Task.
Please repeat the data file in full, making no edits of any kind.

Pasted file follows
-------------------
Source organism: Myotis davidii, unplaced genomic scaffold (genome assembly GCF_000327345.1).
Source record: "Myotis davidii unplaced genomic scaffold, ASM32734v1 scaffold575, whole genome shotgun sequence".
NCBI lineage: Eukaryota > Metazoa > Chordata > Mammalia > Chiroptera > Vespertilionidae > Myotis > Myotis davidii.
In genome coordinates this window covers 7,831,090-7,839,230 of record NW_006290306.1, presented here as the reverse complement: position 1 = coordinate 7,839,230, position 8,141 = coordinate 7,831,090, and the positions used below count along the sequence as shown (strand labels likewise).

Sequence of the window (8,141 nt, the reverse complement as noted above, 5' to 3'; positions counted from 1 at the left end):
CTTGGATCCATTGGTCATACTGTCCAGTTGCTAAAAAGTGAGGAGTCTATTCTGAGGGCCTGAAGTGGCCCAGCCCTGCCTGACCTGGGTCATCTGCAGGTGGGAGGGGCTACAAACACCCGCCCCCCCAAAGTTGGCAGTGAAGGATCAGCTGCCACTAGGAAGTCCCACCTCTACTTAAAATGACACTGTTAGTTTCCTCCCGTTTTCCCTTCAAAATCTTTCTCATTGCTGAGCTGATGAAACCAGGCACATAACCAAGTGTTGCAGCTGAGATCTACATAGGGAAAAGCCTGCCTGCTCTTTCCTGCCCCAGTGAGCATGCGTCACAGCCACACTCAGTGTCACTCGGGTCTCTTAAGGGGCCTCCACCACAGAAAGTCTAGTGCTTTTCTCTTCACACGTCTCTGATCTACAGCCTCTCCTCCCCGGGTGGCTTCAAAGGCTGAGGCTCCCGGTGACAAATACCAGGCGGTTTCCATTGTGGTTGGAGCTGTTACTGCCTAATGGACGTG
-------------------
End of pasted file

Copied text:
Source organism: Myotis davidii, unplaced genomic scaffold (genome assembly GCF_000327345.1).
Source record: "Myotis davidii unplaced genomic scaffold, ASM32734v1 scaffold575, whole genome shotgun sequence".
NCBI lineage: Eukaryota > Metazoa > Chordata > Mammalia > Chiroptera > Vespertilionidae > Myotis > Myotis davidii.
In genome coordinates this window covers 7,831,090-7,839,230 of record NW_006290306.1, presented here as the reverse complement: position 1 = coordinate 7,839,230, position 8,141 = coordinate 7,831,090, and the positions used below count along the sequence as shown (strand labels likewise).

Sequence of the window (8,141 nt, the reverse complement as noted above, 5' to 3'; positions counted from 1 at the left end):
CTTGGATCCATTGGTCATACTGTCCAGTTGCTAAAAAGTGAGGAGTCTATTCTGAGGGCCTGAAGTGGCCCAGCCCTGCCTGACCTGGGTCATCTGCAGGTGGGAGGGGCTACAAACACCCGCCCCCCCAAAGTTGGCAGTGAAGGATCAGCTGCCACTAGGAAGTCCCACCTCTACTTAAAATGACACTGTTAGTTTCCTCCCGTTTTCCCTTCAAAATCTTTCTCATTGCTGAGCTGATGAAACCAGGCACATAACCAAGTGTTGCAGCTGAGATCTACATAGGGAAAAGCCTGCCTGCTCTTTCCTGCCCCAGTGAGCATGCGTCACAGCCACACTCAGTGTCACTCGGGTCTCTTAAGGGGCCTCCACCACAGAAAGTCTAGTGCTTTTCTCTTCACACGTCTCTGATCTACAGCCTCTCCTCCCCGGGTGGCTTCAAAGGCTGAGGCTCCCGGTGACAAATACCAGGCGGTTTCCATTGTGGTTGGAGCTGTTACTGCCTAATGGACGTG